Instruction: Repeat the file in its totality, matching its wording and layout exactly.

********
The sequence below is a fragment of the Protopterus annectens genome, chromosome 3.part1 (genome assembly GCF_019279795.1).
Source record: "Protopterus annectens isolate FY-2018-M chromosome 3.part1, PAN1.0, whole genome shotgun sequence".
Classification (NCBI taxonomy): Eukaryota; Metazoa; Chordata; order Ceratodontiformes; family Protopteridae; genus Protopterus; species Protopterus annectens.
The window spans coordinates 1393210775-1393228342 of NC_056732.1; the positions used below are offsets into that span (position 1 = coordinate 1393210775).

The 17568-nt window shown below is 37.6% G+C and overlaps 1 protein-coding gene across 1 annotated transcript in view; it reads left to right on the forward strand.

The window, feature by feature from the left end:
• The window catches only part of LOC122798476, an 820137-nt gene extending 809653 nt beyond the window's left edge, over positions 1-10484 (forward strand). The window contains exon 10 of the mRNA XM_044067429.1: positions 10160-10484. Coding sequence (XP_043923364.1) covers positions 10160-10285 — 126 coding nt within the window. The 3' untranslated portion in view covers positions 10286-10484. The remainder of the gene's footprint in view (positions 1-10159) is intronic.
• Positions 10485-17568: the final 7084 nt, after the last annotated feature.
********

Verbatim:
The sequence below is a fragment of the Protopterus annectens genome, chromosome 3.part1 (genome assembly GCF_019279795.1).
Source record: "Protopterus annectens isolate FY-2018-M chromosome 3.part1, PAN1.0, whole genome shotgun sequence".
Classification (NCBI taxonomy): Eukaryota; Metazoa; Chordata; order Ceratodontiformes; family Protopteridae; genus Protopterus; species Protopterus annectens.
The window spans coordinates 1393210775-1393228342 of NC_056732.1; the positions used below are offsets into that span (position 1 = coordinate 1393210775).

The 17568-nt window shown below is 37.6% G+C and overlaps 1 protein-coding gene across 1 annotated transcript in view; it reads left to right on the forward strand.

The window, feature by feature from the left end:
• The window catches only part of LOC122798476, an 820137-nt gene extending 809653 nt beyond the window's left edge, over positions 1-10484 (forward strand). The window contains exon 10 of the mRNA XM_044067429.1: positions 10160-10484. Coding sequence (XP_043923364.1) covers positions 10160-10285 — 126 coding nt within the window. The 3' untranslated portion in view covers positions 10286-10484. The remainder of the gene's footprint in view (positions 1-10159) is intronic.
• Positions 10485-17568: the final 7084 nt, after the last annotated feature.